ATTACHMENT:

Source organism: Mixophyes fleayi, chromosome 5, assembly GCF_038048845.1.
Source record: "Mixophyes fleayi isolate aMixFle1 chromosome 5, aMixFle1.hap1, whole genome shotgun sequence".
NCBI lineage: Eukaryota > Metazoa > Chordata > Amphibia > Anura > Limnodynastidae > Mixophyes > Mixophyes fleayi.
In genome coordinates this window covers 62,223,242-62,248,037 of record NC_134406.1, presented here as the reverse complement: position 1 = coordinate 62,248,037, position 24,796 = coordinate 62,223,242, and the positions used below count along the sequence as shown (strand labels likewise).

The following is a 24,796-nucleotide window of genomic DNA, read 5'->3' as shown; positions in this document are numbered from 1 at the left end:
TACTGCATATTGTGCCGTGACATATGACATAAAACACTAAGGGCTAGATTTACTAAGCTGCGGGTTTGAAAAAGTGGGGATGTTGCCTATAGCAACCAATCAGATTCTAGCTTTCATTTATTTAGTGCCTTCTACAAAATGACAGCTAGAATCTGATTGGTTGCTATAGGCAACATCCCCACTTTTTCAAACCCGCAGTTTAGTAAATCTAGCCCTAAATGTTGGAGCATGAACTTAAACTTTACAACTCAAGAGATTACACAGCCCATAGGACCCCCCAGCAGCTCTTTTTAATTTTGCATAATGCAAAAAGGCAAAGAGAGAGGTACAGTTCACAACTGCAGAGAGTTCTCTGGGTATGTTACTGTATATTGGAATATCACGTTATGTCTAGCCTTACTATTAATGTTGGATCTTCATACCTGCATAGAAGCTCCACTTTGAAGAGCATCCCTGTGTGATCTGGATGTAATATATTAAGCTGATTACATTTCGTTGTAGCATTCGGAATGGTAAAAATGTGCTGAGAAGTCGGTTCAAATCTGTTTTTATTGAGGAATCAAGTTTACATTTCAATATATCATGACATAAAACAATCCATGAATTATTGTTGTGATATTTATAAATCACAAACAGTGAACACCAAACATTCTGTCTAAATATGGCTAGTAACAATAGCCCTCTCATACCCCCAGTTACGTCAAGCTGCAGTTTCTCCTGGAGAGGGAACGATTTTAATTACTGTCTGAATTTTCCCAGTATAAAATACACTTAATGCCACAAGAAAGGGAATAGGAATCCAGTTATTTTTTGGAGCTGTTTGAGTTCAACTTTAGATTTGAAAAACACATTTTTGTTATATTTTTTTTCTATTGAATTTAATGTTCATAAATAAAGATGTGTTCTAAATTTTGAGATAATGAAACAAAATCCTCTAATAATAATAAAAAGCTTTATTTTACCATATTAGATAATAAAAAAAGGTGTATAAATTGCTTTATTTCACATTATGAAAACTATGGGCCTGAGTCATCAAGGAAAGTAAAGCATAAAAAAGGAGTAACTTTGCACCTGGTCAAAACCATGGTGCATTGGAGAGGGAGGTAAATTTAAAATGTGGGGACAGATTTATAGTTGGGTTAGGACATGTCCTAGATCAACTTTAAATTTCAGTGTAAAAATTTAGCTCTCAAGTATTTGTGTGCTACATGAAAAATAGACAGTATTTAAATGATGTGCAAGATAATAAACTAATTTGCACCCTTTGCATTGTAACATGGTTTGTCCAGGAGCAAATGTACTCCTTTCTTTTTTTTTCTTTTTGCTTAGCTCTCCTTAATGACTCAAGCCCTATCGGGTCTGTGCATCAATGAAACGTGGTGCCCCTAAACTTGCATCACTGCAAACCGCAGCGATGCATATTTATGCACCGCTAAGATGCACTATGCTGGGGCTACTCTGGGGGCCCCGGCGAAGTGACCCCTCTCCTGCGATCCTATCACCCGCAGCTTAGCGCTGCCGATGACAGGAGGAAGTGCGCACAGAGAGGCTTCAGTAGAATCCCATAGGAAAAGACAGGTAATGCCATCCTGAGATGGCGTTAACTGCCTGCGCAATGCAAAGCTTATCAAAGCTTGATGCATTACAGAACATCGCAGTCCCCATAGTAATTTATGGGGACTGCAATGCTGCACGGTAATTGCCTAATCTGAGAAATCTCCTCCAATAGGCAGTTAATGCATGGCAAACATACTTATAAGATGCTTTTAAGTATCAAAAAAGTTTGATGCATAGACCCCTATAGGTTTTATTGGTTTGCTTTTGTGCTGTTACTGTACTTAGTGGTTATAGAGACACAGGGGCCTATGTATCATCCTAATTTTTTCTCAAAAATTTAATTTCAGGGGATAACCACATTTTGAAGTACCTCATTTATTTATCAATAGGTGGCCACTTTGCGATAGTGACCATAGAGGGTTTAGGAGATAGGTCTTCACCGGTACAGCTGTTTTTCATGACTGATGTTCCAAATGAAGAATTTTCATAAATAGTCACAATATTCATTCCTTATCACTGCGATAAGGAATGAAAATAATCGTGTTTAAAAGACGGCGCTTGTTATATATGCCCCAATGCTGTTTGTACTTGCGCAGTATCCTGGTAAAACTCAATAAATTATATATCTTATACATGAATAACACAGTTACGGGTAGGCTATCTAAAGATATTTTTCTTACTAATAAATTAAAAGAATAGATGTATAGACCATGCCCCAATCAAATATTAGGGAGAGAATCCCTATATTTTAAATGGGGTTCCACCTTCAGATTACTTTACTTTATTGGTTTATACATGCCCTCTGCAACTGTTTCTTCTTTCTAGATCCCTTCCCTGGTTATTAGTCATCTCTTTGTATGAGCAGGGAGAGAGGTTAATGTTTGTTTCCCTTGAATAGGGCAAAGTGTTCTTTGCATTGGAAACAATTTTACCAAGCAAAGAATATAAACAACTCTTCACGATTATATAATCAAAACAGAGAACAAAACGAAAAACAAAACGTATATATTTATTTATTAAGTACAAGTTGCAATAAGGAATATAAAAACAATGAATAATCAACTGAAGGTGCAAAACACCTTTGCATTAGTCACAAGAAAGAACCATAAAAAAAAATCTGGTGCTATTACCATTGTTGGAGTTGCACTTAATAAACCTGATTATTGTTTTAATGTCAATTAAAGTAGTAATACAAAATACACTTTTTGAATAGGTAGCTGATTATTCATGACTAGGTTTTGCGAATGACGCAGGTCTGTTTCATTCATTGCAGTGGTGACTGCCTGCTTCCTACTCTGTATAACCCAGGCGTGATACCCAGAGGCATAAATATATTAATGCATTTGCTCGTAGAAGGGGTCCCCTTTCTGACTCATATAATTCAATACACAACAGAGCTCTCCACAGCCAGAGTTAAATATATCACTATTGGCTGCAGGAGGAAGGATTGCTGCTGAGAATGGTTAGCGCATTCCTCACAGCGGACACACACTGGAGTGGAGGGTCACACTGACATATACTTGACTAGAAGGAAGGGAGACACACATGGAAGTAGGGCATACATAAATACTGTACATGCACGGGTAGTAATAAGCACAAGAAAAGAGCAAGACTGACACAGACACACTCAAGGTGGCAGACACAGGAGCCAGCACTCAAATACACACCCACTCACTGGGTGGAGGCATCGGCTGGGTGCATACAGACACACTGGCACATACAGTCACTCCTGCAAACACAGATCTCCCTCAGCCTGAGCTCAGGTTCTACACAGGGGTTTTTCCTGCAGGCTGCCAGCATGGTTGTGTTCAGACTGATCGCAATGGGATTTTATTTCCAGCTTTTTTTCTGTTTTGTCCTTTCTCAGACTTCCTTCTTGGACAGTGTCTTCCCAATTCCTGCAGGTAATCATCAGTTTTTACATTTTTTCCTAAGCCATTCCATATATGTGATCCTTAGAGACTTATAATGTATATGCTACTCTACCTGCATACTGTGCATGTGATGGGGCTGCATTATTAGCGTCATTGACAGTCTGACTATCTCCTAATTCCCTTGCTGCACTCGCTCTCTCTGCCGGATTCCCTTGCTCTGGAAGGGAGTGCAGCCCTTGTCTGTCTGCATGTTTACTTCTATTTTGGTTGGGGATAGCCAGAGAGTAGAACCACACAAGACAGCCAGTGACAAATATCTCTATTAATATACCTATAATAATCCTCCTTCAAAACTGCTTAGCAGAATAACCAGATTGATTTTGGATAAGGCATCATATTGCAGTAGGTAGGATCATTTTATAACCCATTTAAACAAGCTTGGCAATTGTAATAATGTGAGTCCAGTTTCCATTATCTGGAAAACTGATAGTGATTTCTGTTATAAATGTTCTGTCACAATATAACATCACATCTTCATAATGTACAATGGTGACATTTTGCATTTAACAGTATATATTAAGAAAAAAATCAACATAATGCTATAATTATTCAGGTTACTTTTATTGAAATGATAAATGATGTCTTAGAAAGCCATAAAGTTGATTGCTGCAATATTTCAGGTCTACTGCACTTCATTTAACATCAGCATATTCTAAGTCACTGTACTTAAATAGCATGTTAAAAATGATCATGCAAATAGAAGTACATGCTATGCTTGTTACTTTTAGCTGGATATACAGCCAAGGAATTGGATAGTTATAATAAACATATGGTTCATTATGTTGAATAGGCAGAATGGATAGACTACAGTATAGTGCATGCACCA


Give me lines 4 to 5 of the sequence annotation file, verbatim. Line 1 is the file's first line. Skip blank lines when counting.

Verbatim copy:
In genome coordinates this window covers 62,223,242-62,248,037 of record NC_134406.1, presented here as the reverse complement: position 1 = coordinate 62,248,037, position 24,796 = coordinate 62,223,242, and the positions used below count along the sequence as shown (strand labels likewise).

The following is a 24,796-nucleotide window of genomic DNA, read 5'->3' as shown; positions in this document are numbered from 1 at the left end: